Lower end air rifles can shoot a pellet 250 feet per second. That’s two times faster than people fall when skydiving. Higher end guns like the one we were using can shoot a pellet 1450 feet per second. Our errant shot passed through the fence, flew over his front lawn, crossed the road, passed over his neighbor’s yard, went through his neighbor’s bushes, and landed solidly into the siding of his neighbor’s house.
We quickly put the gun away, fixed the hole in the fence, and decided we’d never tell his wife … or his neighbor.
The Home Improvement
This next story solidifies what the first story proven: men do stupid things without their significant others around. Unlike the first story, my friend didn’t bother to cover it up … nor could he.
Let’s say there’s a tree stump in your backyard. It’s unsightly, it’s useless, and it’s driving your wife mad. She keeps insisting you call a landscaping service to have it removed. When she leaves on a business trip, you figure you can remove it yourself … at least, that’s what a friend of mine thought.
With two axes, beer, and a lot of determination, he sets out to remove the stump once and for all. After a few hours, he’s made little headway, so he calls his friend over for help.
Taking a step back here, these are two guys who’ve probably never performed physical labor before, let alone held an axe. They’re swinging away until one of them misses the tree stump. Instead of burying into the knotted wood of a dead tree, the axe head slammed into the very much alive flesh of my friend’s leg. After a moment of stunned silence, the friend wrenches the axe from the other’s leg, creating a massive torrent of blood that quickly fills his shoe. The one without the axe wound runs to the house and grabs a Band-Aid.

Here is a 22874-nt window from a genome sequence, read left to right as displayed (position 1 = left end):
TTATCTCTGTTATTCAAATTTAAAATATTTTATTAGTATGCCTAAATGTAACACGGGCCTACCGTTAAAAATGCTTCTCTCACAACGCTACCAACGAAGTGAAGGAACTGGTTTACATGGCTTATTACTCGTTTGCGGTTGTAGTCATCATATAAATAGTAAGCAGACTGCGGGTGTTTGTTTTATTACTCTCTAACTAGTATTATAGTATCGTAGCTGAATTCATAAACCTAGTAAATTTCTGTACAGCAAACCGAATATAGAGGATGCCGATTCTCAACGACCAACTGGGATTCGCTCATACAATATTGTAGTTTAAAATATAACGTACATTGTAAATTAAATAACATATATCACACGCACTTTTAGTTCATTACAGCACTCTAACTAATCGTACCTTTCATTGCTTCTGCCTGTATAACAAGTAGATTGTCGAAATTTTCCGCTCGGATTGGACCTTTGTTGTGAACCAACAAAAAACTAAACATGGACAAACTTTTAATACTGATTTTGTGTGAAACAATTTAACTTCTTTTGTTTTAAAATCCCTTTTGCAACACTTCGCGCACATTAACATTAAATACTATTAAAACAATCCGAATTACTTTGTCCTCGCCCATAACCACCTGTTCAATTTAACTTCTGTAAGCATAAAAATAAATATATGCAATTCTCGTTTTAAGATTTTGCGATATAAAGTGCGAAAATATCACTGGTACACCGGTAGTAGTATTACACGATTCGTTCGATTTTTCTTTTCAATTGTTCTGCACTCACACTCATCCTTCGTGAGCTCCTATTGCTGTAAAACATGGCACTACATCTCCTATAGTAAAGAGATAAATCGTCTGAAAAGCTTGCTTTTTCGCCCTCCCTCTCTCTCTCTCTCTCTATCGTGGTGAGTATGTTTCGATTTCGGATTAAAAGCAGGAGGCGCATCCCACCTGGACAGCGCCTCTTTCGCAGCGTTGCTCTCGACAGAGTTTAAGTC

One. Single. Band-Aid.
“Are you [blank]ing kidding me? A Band-Aid? You stuck an axe into my leg and you bring me a Band-Aid? Go to the [blank]ing house and get me a [blank]ing towel you stupid [blank]!” Returning with what was described to me as “the good towels from the guest bathroom” the friend wraps his buddy’s leg repeatedly but the blood saturates each and every towel. They make the (finally) smart decision to head to the hospital.
Many stitches, tetanus shots, and angry looks later, and my friend leaves the hospital. On his way back home, he calls the local landscaping service to have the stump removed, followed by a call to his wife explaining all that had transpired. His friend returned the next day with new towels.
Perhaps the key here is that our significant others keep us in check. They act as a voice of common sense. And while fun times are often had while they’re away, our morals, our neighbors, and our legs are much better when they’re around.
Adam Drake is Creative Director for the Sweat Life, a former four-year varsity rower for the University of Miami, and currently rows for the Maritime Rowing Club. He is the co-founder of Kayak for a Cause, a charity event based in Connecticut. As a writer, Adam has developed television shows for Comedy Central, Bad Boy Worldwide, and Sky, written ad campaigns for clients such as Bacardi, Starbucks, Dove Men+Care, and HBO, and was a contributor to the pop culture site YesButNoButYes. In his spare time, he enjoys skiing, boating, and working on his tremendous collection of unfinished novels.